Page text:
A new type of quantum entanglement observed in gold ions

A new type of quantum entanglement observed in gold ions

A new type of quantum entanglement observed in gold ions

Nuclear physicists have used a never-before-seen type of quantum entanglement to help them gain information about the interior of the atomic nucleus.

At the Relativistic Heavy Ion Collider (RHIC), a particle collider at the US Department of Energy’s Brookhaven Laboratory in the US, physicists were able to use photons (particles of light) surrounding gold ions passing through the collider to observe the atomic structure of the nucleus and entangled pairs of particles.

Called “spooky acting at a distance” by Einstein, quantum entanglement connects the physical states of particles, no matter how far apart they are. So far, quantum entanglement has only been observed between particles of the same type, such as entangled pairs of electrons or photons.

In their experiment, nuclear physicists watched photons interact through a series of quantum fluctuations with gluons in gold ions, jumping through RHIC. The cleverly named gluons are – wait for it – the glue-like particles responsible for the strong force that holds the quarks – which in turn form the protons and neutrons in atomic nuclei – together.


Read more: Quantum entanglement of many atoms observed for the first time


A new intermediate particle is formed by the interaction between photons and gluons. This particle quickly decays into oppositely charged particles called ” pions ” (denoted by the Greek letter π). Speed ​​and trajectory π+ and π can be used to obtain key information about the photon and to determine the distribution of gluons in the nucleus more precisely than ever before.

Schematic-showing-tangled-verts
Left: Scientists use the STAR detector to study gluon distribution by tracking pairs of positive (blue) and negative (magenta) pions (π). These π pairs come from the decay of the rho particle (purple, ρ0) – generated by interactions between photons surrounding one rushing gold ion and gluons in another passing very close without colliding. The closer the angle (Φ) between π and the rho trajectory is to 90 degrees, the clearer the scientists’ view on the distribution of gluons. Right/inset: Measured π+ and π- particles experience a new type of quantum entanglement. Here’s the proof: when nuclei pass by each other, it’s as if two rho particles (purple) are generated, one in each nucleus (gold) at a distance of 20 femtometers. As each rho decays, the wavefunctions of the negative pions from each decay of rho interfere and amplify each other, while the wavefunctions of the positive pions from each decay do the same, resulting in one π+ and one π- wavefunction (aka particle) striking detector. These reinforcement patterns would not be possible if π+ and π- were not entangled. Source: Brookhaven National Laboratory.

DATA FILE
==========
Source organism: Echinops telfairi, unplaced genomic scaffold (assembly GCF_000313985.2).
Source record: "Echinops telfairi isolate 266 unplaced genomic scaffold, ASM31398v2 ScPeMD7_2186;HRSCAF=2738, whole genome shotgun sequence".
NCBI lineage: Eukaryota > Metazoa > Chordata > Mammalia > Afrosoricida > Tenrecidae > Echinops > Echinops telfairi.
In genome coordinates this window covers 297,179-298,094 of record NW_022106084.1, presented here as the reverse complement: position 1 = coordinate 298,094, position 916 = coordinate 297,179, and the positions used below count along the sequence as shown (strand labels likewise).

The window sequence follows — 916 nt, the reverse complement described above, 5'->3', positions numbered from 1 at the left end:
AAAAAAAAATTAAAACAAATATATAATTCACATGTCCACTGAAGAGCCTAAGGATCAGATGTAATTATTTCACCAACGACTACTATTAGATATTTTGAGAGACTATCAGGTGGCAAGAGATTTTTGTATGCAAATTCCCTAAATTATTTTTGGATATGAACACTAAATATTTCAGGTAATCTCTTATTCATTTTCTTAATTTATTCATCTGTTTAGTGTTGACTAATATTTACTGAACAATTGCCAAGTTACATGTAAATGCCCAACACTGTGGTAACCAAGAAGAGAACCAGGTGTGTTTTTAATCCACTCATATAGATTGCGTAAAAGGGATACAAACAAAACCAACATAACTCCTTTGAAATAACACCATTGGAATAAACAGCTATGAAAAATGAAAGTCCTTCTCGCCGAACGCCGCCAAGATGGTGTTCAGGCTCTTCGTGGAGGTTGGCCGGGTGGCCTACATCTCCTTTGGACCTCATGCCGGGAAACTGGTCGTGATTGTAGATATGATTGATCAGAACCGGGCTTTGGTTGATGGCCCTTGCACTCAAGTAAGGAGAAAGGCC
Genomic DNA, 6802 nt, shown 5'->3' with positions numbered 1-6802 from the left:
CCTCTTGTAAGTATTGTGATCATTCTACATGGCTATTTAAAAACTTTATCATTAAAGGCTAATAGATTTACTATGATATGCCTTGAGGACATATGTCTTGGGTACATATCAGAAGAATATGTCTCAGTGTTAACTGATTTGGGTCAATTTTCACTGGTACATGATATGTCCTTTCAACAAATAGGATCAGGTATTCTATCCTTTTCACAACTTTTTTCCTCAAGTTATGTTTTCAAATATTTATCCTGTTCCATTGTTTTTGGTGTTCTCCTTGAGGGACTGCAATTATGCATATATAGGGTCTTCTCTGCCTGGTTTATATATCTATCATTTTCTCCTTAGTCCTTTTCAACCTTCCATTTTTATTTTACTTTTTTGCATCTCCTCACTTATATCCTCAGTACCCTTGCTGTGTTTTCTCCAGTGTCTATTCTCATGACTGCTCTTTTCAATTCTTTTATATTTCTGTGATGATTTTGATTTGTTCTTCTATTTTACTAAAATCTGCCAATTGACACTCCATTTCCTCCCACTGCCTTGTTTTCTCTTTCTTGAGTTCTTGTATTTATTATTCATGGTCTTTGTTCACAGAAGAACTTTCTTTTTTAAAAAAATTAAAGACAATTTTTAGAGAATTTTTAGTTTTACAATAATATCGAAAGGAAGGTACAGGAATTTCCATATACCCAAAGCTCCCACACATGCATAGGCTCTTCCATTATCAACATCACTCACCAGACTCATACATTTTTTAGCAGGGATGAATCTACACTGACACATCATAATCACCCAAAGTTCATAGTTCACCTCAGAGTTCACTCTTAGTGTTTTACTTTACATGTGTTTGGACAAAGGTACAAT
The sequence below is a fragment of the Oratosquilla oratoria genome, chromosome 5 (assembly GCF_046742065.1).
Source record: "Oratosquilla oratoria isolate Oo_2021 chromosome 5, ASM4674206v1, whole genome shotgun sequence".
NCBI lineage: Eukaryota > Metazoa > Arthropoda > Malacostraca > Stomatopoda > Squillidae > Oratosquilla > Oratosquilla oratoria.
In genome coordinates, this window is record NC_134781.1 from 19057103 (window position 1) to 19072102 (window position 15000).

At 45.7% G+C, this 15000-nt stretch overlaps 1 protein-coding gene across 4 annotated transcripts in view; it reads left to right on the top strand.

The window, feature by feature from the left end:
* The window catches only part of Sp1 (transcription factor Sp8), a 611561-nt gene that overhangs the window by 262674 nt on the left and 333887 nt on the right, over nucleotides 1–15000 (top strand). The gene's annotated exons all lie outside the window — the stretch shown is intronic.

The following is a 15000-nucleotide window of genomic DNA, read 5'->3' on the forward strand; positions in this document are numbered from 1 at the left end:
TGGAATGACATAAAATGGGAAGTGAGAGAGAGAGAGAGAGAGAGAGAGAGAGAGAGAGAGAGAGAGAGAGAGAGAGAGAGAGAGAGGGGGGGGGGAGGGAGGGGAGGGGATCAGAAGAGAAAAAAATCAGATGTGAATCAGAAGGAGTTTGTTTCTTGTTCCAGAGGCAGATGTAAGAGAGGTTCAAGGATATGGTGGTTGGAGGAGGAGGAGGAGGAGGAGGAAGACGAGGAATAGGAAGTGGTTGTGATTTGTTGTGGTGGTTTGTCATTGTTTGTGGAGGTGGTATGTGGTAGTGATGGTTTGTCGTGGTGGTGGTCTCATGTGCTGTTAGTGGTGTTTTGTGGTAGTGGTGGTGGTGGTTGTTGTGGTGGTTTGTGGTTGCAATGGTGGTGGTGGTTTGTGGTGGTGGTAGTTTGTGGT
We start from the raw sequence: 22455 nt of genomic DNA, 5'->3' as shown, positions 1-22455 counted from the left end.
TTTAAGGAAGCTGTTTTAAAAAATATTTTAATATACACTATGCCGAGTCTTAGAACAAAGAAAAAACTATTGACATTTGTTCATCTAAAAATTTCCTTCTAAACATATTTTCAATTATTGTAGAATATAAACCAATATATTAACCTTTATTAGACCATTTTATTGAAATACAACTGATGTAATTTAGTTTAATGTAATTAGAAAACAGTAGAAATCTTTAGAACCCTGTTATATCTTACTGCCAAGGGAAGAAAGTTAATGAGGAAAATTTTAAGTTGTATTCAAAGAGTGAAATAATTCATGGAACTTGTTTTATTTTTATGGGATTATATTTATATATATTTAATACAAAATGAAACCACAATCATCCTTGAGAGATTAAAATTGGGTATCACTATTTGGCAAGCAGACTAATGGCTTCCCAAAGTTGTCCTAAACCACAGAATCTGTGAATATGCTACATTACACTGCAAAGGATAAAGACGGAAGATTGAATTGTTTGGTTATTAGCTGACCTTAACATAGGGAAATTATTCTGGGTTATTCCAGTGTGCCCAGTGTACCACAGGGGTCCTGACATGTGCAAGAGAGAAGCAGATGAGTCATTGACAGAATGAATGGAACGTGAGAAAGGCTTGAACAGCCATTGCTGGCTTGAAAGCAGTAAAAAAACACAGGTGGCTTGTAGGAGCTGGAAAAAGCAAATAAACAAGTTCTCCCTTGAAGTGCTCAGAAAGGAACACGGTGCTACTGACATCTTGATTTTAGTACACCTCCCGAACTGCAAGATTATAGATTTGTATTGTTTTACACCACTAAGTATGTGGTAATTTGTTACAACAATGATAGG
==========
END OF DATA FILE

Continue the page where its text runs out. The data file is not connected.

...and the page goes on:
“This technique is similar to the way doctors use positron emission tomography (PET scanning) to see what’s going on in the brain and other parts of the body,” says former Brookhaven Lab physicist James Daniel Brandenburg, now an assistant professor at Ohio State university. “However, in this case we are talking about mapping objects to scale femtometers – quadrillionths of a meter – the size of a single proton.”

“Now we can take a picture where we can really distinguish the density of gluons at a given angle and radius,” explains Brandenburg. “The images are so precise that we can even begin to see the difference between the distribution of protons and neutrons inside these large nuclei.”

The consequence of the interaction between gluon and photons is what appears to be the discovery of a whole new kind of quantum entanglement.

The resulting positive and negative pions appear to be entangled. “This is the first-ever experimental observation of the entanglement of different particles,” notes Brandenburg.

Physicists-at-the-wire-collision-detector
Daniel Brandenburg and Zhangbu Xu at the Relativistic Heavy Ion Collider (RHIC) STAR detector. Source: Brookhaven National Laboratory.

“We measure two outgoing particles and clearly their charges are different – they are different particles – but we see interference patterns that indicate that these particles are entangled or synchronized with each other, even though they are distinguishable particles,” adds Brookhaven physicist Zhangbu Xu .


Read more: Quantum entanglement can be used to encrypt messages – increasing data security


The discovery has many potential applications beyond the important task of mapping the ways the building blocks of matter come together to form atomic nuclei, and ultimately everything we can see and touch.

Quantum entanglement is being studied to one day create much more powerful communication and computing tools than those that exist today.

The results of the experiment are published in a journal Science progress.


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